AIIMS director and member of the country’s Covid task force, Dr Randeep Guleria, said Saturday that several parts of the country are reporting a surge in a supplementary fungal infection known as Covid-Associated Mucormycosis (CAM), which is linked to the “irrational use of steroids” in treatment.
According to the Central government, ICMR has begun tracking CAM through its national registry, although the exact case burden is still not known.
Meanwhile, the task force’s head, Dr V K Paul, defended the Centre’s decision on Friday to extend the interval between Covishield doses to 12-16 weeks. Earlier Saturday, the UK government had reduced the gap between doses of the vaccine from 12 to eight weeks.
Paul said the UK’s data for a 12-week schedule showed that the vaccine was 60-85 per cent effective, and that an analysis by Indian scientists of the data showed signs of reduction in transmission.
On the Covid trajectory, the Centre said that while 24 states have a positivity rate of more than 15 per cent, 17 of them are showing early signs of a plateau in daily new cases.
Guleria, meanwhile, highlighted that hospitals need to focus on “infection control”. “Covid-associated mucormycosis (CAM) is a fungal infection. Earlier, mucormycosis was seen in those patients with uncontrolled diabetes. But the incidence was low. However, due to Covid-19 treatment, we are seeing a significant number of cases. Several parts of the country are reporting an increase in number of cases,” he said during a Health Ministry briefing.
Guleria said CAM has the potential to spread to the brain and “can also result in loss of vision; it also can affect the lungs”. “This time, we are seeing a rise in fungal infection due to two reasons: in many (Covid-19) patients who have diabetes which is uncontrollable, the risk of fungal infection is high; second is the misuse of steroids. Covid patients who are on steroids as well have diabetes have higher risk of fungal infection,” he said.
Guleria said doctors should ensure there is “no misuse of steroids” during Covid treatment. “Those with mild disease, and don’t need oxygen, should not be prescribed steroids. Second, we should ensure that people who have diabetes should keep monitoring their sugar levels. Third, we have to wear masks because it can be found in the air, especially places like construction sites,” he said.
Speaking separately at a clinical excellence programme to guide states and districts in clinical management protocol, Guleria pointed to a meeting he had with doctors from Gujarat where they reported more than 500 cases of the infection only from government hospitals.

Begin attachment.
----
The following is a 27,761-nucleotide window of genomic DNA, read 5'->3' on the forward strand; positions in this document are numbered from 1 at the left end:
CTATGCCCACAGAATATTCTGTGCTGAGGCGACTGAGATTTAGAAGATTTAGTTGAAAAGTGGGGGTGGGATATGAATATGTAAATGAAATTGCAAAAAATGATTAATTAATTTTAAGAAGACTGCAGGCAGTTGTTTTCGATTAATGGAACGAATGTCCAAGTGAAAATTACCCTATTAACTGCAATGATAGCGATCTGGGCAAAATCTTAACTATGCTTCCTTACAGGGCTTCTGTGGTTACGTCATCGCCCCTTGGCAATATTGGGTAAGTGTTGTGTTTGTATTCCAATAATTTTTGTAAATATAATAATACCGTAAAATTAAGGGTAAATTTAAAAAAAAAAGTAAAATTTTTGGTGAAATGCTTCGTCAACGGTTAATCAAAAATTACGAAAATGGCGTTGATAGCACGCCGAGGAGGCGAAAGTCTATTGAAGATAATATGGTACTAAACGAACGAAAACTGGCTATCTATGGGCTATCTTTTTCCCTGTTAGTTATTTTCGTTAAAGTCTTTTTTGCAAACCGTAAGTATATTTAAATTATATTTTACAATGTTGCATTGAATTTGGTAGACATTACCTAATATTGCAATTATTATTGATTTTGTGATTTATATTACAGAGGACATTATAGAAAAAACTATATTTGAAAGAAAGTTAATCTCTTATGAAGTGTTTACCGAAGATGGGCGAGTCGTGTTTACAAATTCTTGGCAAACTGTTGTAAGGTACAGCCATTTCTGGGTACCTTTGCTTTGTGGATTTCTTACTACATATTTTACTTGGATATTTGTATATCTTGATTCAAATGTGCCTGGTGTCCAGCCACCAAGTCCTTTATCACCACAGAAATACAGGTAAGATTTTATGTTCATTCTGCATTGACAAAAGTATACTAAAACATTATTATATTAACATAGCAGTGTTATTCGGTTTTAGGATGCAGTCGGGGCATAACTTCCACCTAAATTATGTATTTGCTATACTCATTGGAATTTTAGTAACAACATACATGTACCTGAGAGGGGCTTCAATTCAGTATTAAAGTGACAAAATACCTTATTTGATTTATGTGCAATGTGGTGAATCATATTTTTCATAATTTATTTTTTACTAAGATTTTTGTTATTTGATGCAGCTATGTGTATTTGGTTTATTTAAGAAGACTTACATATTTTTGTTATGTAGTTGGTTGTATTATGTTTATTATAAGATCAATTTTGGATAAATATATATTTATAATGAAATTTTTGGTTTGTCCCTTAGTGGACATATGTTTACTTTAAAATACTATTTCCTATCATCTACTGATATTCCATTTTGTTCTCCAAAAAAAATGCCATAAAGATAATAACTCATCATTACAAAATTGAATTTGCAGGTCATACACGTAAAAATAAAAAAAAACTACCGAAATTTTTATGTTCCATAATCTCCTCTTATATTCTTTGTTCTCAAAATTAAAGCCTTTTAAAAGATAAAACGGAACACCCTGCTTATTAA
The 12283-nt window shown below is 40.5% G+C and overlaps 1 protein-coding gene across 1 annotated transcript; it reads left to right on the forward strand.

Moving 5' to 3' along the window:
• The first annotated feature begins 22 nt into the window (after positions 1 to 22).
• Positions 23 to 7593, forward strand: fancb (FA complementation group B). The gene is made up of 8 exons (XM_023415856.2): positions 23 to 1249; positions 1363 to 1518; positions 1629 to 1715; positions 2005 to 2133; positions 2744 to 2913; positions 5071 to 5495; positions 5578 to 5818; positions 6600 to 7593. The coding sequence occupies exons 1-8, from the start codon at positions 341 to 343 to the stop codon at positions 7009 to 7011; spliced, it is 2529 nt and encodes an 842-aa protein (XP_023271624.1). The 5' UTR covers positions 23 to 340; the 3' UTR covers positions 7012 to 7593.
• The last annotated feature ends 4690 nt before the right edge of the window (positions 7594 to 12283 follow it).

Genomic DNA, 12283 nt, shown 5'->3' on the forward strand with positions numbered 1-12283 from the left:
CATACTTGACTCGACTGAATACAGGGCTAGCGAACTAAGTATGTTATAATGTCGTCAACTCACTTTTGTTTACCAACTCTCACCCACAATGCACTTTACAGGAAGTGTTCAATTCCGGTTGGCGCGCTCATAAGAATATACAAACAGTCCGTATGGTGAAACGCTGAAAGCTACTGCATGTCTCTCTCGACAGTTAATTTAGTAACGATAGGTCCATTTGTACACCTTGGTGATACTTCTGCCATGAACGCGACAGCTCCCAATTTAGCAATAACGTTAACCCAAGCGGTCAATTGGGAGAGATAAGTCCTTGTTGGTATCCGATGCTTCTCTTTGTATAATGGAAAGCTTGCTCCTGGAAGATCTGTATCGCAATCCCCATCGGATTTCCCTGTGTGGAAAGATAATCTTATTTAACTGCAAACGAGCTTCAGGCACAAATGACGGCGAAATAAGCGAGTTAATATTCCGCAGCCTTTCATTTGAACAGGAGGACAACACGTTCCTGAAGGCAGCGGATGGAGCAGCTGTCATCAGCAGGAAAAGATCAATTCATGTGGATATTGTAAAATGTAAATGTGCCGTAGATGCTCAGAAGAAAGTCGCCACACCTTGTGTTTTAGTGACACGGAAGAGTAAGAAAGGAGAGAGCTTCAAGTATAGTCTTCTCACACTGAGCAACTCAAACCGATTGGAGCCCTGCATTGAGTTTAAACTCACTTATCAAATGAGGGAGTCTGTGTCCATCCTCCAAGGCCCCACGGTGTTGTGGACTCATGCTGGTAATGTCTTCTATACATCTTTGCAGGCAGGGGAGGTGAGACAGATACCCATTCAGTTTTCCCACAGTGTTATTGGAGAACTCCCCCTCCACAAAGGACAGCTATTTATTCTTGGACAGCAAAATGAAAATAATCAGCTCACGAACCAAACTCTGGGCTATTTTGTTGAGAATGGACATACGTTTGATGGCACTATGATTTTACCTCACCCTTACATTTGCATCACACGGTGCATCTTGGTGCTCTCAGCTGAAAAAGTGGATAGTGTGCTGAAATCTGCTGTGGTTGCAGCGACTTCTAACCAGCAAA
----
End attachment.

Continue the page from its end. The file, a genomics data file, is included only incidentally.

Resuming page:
“Hospitals in Gujarat have set up more than one ward to manage patients with mucormycosis and are now forming combined teams with infectious disease specialists, ENT surgeons, neurosurgeons and plastic surgeons to operate on these persons… Almost all of the mucormycosis patients had taken steroids. More than 90%-95% were diabetic. Covid itself leads to lymphopenia, therefore predisposing patients to opportunistic fungal infections,” he said.
According to Guleria, AIIMS-Delhi itself has 18-20 patients who have mucormycosis, and they are mapping to see if tocilizumab — an immunosuppressant being used to treat Covid — leads to fungal infections. He said that unlike in the first wave, doctors are seeing the infection develop even in patients who are battling Covid. “During the first wave, it would occur later on,” he said.
On the new vaccination strategy, meanwhile, V K Paul said the decision to extend the interval of Covishield to 12-16 weeks was not taken under pressure.
“It is being trivialised that the decision has been taken under pressure or due to shortage; it is disappointing. The NTAGI (National Technical Advisory Group on Immunisation) has independent scientists…in the UK, the vaccine has been administered to lakhs of people with the three-month protocol. After this schedule was followed in the UK (single dose), in real life, it was found to be 60-85 per cent effective in disease prevention. The protection was found to be even higher in severe disease,” Paul said.
Paul said that the NTAGI decision was based on the WHO’s standard operating procedure.
On the UK’s decision, Paul said it was based on local circumstances and epidemiology. “We have taken our decision based on our epidemiology…looking at our risks, including the pandemic situation or the mutant…we will find out about what has been the scientific basis of their (UK) decision,” Paul said.
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